Brown Urges Defense Dept. to Honor Post-9/11 GI Bill Transferability to Military Family Members



Brown Joins Group of Senators Pushing Sec. Mattis to Oppose Policy that would Limit Service Members’ Ability to Transfer GI Benefits to Eligible Family Members

WASHINGTON, DC – U.S. Senator Sherrod Brown (D-OH) today joined a group of Senators urging Defense Secretary Jim Mattis to oppose a new Trump Administration policy that would limit certain service members’ ability to transfer Post-9/11 GI Bill benefits to eligible family members—changes that would hurt America’s military families.

Under the new policy only servicemembers with at least six years, but not more than 16 years, of total creditable service in the military would be eligible to transfer their unused education benefits to an eligible family member. This is a departure from the current policy, which does not place restrictions on transferability of education benefits for those with more than 16 years of service so long as the servicemember is eligible and agrees to serve four additional years of service from the date of the election. Additionally, service members who are not medically qualified to continue their military service could be ineligible to transfer their benefits, and the policy change counterintuitively punishes the men and women who have served this country in uniform for the greatest length of time.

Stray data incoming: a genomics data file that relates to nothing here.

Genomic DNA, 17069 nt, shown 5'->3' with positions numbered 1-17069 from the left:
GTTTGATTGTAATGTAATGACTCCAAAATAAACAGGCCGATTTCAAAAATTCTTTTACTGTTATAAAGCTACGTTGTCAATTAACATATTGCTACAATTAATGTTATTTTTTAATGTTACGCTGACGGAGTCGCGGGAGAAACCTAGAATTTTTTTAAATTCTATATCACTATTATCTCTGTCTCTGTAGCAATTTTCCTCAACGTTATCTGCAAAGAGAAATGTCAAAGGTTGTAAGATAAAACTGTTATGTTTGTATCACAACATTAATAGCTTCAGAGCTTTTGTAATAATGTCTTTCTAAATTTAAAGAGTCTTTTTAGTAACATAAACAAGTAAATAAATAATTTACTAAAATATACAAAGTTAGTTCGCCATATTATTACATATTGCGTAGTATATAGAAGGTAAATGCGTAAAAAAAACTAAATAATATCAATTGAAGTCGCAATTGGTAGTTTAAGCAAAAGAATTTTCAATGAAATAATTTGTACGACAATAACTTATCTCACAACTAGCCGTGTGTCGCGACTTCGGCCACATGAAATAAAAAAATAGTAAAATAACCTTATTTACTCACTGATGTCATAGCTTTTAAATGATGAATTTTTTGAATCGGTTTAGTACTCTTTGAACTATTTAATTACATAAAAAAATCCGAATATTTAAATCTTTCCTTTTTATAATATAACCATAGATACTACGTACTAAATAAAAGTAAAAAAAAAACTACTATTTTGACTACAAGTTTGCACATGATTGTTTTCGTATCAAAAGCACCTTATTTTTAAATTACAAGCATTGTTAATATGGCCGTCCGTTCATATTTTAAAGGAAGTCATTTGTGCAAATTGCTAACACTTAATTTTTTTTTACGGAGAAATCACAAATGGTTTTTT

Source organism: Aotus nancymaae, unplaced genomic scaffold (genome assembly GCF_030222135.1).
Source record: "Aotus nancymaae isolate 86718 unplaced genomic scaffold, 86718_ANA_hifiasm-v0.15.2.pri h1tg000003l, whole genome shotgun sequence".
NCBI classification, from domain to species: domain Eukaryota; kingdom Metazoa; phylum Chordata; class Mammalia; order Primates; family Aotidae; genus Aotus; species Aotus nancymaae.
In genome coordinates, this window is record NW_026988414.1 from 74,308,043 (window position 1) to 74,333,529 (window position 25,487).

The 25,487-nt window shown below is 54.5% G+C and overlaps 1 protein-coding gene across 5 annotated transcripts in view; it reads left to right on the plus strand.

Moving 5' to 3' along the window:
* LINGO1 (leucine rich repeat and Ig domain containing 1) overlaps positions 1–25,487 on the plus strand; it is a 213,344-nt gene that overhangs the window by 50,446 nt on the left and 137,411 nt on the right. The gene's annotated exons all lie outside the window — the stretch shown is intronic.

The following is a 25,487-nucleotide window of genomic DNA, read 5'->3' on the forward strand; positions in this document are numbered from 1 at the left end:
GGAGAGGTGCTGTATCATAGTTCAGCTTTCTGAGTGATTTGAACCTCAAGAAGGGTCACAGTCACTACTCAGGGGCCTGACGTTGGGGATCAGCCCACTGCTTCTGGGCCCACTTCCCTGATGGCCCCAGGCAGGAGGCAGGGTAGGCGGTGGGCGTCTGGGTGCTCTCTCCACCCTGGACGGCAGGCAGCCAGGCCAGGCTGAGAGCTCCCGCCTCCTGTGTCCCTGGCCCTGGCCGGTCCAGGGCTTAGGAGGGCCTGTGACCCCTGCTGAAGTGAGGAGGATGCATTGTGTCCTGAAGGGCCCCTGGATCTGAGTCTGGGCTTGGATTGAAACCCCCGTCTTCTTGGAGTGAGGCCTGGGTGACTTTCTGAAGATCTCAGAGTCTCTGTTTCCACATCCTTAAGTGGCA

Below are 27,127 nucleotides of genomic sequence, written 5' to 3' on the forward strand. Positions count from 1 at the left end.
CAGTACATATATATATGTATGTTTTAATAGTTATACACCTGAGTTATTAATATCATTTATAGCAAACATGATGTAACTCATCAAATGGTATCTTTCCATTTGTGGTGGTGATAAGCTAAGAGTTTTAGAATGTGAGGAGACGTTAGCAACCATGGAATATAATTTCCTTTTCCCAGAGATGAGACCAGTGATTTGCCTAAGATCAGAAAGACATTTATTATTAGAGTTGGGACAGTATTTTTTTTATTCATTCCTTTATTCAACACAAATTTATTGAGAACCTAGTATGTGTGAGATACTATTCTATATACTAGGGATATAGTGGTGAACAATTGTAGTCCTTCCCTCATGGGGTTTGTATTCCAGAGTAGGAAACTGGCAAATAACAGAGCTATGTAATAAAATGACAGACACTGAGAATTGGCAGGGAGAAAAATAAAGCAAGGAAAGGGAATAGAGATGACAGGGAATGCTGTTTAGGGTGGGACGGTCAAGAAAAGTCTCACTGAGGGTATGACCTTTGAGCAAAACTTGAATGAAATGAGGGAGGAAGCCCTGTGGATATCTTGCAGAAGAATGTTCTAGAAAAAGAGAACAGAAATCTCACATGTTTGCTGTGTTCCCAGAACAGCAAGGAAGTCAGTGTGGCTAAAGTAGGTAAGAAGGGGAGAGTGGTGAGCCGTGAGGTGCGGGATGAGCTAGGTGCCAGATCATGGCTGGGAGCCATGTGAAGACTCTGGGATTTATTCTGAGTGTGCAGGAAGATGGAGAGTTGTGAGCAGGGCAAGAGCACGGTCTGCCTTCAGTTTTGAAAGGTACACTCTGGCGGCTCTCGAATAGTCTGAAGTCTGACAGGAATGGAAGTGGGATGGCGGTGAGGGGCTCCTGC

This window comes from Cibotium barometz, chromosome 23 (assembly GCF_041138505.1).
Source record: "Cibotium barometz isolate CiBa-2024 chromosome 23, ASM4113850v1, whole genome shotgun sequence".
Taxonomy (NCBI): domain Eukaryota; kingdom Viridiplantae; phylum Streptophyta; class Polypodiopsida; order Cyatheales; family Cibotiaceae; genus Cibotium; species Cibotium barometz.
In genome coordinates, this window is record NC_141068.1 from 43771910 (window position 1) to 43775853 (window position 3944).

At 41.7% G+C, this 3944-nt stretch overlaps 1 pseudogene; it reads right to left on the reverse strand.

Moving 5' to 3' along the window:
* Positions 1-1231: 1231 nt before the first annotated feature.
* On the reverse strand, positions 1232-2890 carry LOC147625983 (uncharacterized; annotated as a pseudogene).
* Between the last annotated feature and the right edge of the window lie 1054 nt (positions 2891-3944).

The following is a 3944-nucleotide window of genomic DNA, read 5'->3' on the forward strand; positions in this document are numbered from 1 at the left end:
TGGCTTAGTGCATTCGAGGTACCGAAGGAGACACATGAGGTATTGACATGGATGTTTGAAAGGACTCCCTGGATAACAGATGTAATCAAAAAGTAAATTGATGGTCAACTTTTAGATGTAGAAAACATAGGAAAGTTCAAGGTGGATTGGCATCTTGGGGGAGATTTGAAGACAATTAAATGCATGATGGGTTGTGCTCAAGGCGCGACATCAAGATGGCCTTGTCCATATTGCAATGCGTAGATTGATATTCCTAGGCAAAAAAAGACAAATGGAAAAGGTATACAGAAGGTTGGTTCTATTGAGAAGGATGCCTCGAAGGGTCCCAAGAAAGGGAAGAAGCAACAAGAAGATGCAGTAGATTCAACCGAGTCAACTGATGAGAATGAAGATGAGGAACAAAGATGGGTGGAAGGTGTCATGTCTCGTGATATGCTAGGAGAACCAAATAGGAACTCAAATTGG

“Though intended to promote recruitment and retention in the uniformed services, these policies institutionalize inequity among servicemembers who are subject to different eligibility considerations based on family and dependent circumstances. Because these changes are effective immediately, servicemembers may be precluded from making appropriate transferability arrangements if they cannot extend their current contract or reenlist to fulfill the four-year additional service requirement based on their End of Active Service (EAS) date. These perverse and seemingly arbitrary retention policies must be subject to congressional scrutiny,” the Senators wrote in their letter.